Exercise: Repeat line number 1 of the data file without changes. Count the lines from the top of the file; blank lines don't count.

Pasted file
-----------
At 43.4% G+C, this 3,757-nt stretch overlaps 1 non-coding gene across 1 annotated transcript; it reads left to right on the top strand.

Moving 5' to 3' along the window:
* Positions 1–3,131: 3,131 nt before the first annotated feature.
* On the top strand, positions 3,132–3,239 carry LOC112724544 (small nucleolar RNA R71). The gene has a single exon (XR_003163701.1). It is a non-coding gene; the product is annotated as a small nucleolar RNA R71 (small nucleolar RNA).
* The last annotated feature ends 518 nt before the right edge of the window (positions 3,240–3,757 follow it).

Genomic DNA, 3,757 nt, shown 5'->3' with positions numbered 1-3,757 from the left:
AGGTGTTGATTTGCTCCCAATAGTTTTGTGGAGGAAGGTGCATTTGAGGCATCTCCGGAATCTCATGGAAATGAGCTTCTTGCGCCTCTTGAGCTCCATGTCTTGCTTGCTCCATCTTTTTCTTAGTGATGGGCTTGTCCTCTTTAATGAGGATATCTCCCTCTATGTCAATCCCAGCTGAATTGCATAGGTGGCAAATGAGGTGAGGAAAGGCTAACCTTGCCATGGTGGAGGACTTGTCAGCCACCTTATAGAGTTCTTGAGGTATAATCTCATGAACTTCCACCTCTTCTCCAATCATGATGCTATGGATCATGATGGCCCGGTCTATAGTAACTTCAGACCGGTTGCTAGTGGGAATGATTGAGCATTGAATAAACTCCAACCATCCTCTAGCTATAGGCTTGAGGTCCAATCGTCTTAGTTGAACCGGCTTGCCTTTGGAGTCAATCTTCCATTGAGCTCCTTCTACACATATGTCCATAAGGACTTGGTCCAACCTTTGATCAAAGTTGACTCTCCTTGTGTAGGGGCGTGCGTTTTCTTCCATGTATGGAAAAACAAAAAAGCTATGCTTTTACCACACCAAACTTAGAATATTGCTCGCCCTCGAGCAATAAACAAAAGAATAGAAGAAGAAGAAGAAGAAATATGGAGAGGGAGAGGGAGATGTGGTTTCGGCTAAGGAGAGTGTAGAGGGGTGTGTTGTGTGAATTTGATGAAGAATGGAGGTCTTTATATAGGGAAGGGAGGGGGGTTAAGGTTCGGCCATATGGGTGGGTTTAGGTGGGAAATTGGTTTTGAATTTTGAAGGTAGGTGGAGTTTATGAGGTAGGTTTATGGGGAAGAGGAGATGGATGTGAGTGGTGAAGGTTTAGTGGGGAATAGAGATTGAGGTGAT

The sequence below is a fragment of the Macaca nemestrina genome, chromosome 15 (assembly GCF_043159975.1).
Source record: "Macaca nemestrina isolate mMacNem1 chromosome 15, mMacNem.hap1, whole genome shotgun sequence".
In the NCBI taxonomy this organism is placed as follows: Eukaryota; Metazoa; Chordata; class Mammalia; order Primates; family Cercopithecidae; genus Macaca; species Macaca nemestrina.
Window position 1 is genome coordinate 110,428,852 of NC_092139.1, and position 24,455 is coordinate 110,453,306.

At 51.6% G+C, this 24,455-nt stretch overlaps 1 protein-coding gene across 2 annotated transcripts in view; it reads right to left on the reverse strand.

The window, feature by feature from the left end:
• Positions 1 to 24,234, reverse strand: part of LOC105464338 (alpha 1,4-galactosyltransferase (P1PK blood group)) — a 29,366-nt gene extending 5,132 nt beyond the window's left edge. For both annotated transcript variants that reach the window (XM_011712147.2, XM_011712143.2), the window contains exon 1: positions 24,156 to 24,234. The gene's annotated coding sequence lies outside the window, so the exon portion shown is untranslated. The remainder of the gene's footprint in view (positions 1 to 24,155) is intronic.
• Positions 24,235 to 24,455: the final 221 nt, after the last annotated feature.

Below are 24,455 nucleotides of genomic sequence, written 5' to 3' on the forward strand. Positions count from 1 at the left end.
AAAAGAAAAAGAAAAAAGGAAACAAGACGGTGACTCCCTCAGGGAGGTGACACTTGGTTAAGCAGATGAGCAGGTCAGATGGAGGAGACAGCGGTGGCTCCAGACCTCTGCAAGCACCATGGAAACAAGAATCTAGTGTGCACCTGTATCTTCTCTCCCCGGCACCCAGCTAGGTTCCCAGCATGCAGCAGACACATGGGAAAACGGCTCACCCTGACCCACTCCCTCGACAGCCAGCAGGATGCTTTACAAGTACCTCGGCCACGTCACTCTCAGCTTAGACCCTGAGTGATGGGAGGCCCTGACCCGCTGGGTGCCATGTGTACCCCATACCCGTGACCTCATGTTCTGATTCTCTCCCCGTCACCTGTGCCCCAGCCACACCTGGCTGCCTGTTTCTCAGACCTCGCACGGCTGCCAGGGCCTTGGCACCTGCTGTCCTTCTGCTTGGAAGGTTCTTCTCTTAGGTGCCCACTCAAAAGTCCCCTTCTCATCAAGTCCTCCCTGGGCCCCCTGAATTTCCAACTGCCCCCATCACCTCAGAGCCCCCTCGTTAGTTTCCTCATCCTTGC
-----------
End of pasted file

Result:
At 43.4% G+C, this 3,757-nt stretch overlaps 1 non-coding gene across 1 annotated transcript; it reads left to right on the top strand.